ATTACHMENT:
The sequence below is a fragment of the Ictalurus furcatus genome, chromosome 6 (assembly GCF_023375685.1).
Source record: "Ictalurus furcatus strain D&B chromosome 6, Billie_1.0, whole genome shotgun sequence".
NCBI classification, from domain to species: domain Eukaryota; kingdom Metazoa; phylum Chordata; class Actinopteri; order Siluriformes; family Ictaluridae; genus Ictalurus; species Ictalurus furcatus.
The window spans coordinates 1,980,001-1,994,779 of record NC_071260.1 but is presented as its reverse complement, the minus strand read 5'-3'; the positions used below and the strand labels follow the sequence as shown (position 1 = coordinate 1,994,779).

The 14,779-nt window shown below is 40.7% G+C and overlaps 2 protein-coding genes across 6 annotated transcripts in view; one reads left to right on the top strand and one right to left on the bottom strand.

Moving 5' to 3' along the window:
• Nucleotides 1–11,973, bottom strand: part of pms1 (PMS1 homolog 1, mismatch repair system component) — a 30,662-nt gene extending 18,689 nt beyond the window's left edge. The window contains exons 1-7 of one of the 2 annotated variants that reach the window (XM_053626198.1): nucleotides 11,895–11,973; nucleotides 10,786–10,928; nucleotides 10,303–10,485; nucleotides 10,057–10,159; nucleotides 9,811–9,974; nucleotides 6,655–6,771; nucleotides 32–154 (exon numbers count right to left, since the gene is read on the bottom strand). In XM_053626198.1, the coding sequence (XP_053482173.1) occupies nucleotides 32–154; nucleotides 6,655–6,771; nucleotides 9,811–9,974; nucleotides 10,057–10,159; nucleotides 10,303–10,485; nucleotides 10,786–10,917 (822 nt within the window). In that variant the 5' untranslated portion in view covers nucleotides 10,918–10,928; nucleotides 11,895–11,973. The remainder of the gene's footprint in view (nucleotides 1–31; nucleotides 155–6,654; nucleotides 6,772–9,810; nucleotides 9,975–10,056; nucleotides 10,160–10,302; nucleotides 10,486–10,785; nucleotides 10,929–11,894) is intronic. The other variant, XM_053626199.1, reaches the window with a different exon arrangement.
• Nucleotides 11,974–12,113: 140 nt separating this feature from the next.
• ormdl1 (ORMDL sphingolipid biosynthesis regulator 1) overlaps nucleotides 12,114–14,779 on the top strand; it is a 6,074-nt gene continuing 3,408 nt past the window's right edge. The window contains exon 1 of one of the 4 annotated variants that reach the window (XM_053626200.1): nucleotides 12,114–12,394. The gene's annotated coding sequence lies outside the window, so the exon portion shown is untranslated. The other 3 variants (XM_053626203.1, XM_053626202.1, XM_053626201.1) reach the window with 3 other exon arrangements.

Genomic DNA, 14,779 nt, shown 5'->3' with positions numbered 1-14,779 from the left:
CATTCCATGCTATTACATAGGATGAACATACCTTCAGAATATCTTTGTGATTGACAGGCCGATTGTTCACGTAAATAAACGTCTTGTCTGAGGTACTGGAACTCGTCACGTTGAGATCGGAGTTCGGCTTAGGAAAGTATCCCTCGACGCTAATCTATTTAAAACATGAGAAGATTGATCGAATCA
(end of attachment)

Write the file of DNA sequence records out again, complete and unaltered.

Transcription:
The sequence below is a fragment of the Ictalurus furcatus genome, chromosome 6 (assembly GCF_023375685.1).
Source record: "Ictalurus furcatus strain D&B chromosome 6, Billie_1.0, whole genome shotgun sequence".
NCBI classification, from domain to species: domain Eukaryota; kingdom Metazoa; phylum Chordata; class Actinopteri; order Siluriformes; family Ictaluridae; genus Ictalurus; species Ictalurus furcatus.
The window spans coordinates 1,980,001-1,994,779 of record NC_071260.1 but is presented as its reverse complement, the minus strand read 5'-3'; the positions used below and the strand labels follow the sequence as shown (position 1 = coordinate 1,994,779).

The 14,779-nt window shown below is 40.7% G+C and overlaps 2 protein-coding genes across 6 annotated transcripts in view; one reads left to right on the top strand and one right to left on the bottom strand.

Moving 5' to 3' along the window:
• Nucleotides 1–11,973, bottom strand: part of pms1 (PMS1 homolog 1, mismatch repair system component) — a 30,662-nt gene extending 18,689 nt beyond the window's left edge. The window contains exons 1-7 of one of the 2 annotated variants that reach the window (XM_053626198.1): nucleotides 11,895–11,973; nucleotides 10,786–10,928; nucleotides 10,303–10,485; nucleotides 10,057–10,159; nucleotides 9,811–9,974; nucleotides 6,655–6,771; nucleotides 32–154 (exon numbers count right to left, since the gene is read on the bottom strand). In XM_053626198.1, the coding sequence (XP_053482173.1) occupies nucleotides 32–154; nucleotides 6,655–6,771; nucleotides 9,811–9,974; nucleotides 10,057–10,159; nucleotides 10,303–10,485; nucleotides 10,786–10,917 (822 nt within the window). In that variant the 5' untranslated portion in view covers nucleotides 10,918–10,928; nucleotides 11,895–11,973. The remainder of the gene's footprint in view (nucleotides 1–31; nucleotides 155–6,654; nucleotides 6,772–9,810; nucleotides 9,975–10,056; nucleotides 10,160–10,302; nucleotides 10,486–10,785; nucleotides 10,929–11,894) is intronic. The other variant, XM_053626199.1, reaches the window with a different exon arrangement.
• Nucleotides 11,974–12,113: 140 nt separating this feature from the next.
• ormdl1 (ORMDL sphingolipid biosynthesis regulator 1) overlaps nucleotides 12,114–14,779 on the top strand; it is a 6,074-nt gene continuing 3,408 nt past the window's right edge. The window contains exon 1 of one of the 4 annotated variants that reach the window (XM_053626200.1): nucleotides 12,114–12,394. The gene's annotated coding sequence lies outside the window, so the exon portion shown is untranslated. The other 3 variants (XM_053626203.1, XM_053626202.1, XM_053626201.1) reach the window with 3 other exon arrangements.

Genomic DNA, 14,779 nt, shown 5'->3' with positions numbered 1-14,779 from the left:
CATTCCATGCTATTACATAGGATGAACATACCTTCAGAATATCTTTGTGATTGACAGGCCGATTGTTCACGTAAATAAACGTCTTGTCTGAGGTACTGGAACTCGTCACGTTGAGATCGGAGTTCGGCTTAGGAAAGTATCCCTCGACGCTAATCTATTTAAAACATGAGAAGATTGATCGAATCA